One of them is Symphonic Distribution, who offer a service called “Topple Track” . This service sent a notice to Google on July 22 falsely claiming that my blog post and a number of other sites were somehow infringing on the copyright of an Australian TV starlet. Automated systems at Google honored the claim and delisted the pages, sight unseen.
(1.8.2018) Google withdrew from China eight years ago to protest the country’s censorship and online hacking. Now, the internet giant is working on a censored search engine for China that will filter websites and search terms that are blacklisted by the Chinese government, according to two people with knowledge of the plans.
Google has teams of engineers working on a search app that restricts content banned by Beijing, said the people, who asked for anonymity because they were not permitted to speak publicly about the project. The company has demonstrated the service to Chinese government officials, they added.
Move to HTTPS; lose the Chinese. That’s the revised internet maxim. China’s Great Firewall has gradually reduced the number of foreign sites accessible by Chinese citizens… „gradually“ only in the sense that it’s been a continuous rollout steadily decreasing web access. The government blocked an entire content delivery network at one point, so even this gradual rollout has seen its share of spikes.
As is being collaboratively reported at WikiTribune, the BBC says the move to HTTPS for all of it properties has resulted in Chinese citizens being unable to access their contents.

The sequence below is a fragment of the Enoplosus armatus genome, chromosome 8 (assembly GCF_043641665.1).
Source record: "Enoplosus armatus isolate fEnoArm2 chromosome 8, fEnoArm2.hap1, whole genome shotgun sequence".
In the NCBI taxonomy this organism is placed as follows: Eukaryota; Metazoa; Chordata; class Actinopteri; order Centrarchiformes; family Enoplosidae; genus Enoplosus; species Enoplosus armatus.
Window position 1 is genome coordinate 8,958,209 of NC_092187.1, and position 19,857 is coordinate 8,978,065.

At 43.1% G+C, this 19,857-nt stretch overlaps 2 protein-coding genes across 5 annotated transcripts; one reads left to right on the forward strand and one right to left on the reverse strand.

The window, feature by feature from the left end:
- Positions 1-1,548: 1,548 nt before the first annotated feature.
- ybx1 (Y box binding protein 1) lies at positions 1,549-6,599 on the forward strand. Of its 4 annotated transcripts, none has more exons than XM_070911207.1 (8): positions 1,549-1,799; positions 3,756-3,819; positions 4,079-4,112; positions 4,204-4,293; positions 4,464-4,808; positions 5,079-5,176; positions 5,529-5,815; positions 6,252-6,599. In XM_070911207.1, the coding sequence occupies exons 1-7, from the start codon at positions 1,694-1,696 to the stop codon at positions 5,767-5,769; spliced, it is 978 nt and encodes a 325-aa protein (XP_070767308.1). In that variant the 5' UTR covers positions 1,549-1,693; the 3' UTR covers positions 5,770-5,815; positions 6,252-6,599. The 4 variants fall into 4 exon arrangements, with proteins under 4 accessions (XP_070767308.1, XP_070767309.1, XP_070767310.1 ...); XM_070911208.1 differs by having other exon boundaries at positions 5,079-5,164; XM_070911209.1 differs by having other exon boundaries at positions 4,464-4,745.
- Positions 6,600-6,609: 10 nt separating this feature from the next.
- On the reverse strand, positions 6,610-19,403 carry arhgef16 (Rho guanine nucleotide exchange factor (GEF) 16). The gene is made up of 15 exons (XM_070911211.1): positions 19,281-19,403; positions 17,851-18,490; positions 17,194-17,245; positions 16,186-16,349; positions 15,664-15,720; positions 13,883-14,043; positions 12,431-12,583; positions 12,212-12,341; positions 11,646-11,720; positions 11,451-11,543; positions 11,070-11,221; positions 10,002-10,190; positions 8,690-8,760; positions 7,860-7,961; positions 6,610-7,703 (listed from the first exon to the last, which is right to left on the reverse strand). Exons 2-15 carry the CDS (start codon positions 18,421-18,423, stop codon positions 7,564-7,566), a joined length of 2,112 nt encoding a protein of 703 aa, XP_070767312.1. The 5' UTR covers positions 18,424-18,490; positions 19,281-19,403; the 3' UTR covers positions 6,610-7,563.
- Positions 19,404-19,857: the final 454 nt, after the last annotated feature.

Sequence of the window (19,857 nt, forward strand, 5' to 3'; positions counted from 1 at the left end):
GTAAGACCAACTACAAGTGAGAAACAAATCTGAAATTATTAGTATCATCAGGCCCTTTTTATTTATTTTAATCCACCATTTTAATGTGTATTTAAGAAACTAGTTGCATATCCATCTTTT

YouTube, Facebook and Apple have taken steps to remove content associated with InfoWars and its founder Alex Jones.
(3.8.2018) Earlier this week, Facebook announced that it had uncovered a new wave of disinformation attacks ahead of the 2018 elections. To hear Facebook tell it, the new attacks pretty closely mirror Russia’s Internet Research Agency attacks during the 2016 election. As in, the culprits are trying to sow distrust and amplify partisan divisions on both sides of the aisle by creating fake organizations, fake people, fake news, and rockin‘ memes. How much that actually accomplishes is the matter of some debate, but it’s also pretty clear we don’t yet understand how deep this rabbit hole really goes.
According to Facebook, this latest attack on the nation’s gullible shows signs of evolution from the more ham-fisted attacks seen during the 2016 election. And while there’s no hard link to Russia yet, Facebook claims there are some connections between Russian Internet Research Agency „troll farm“ accounts and this new wave of disinformation:
Government “of the People” cannot flourish beneath a suffocating cloak of secrecy. And secrecy is often aimed, not at protecting us from enemies abroad, but at deceiving us about the dark machinations of our own government. The most consequential secrets are those used to conceal steps taken to establish predicates for future wars – unwarranted conflicts that seem to roll off an endless assembly line. No-fly zones, bombings, sanctions, false flags, blockades, mercenaries, bloodthirsty terrorists have all become stock in trade. Sanctions destabilize our targets through hunger and suffering. We terrorize and blow body parts into the streets like calling cards. Regime change is the end game; coups and assassinations are fair play.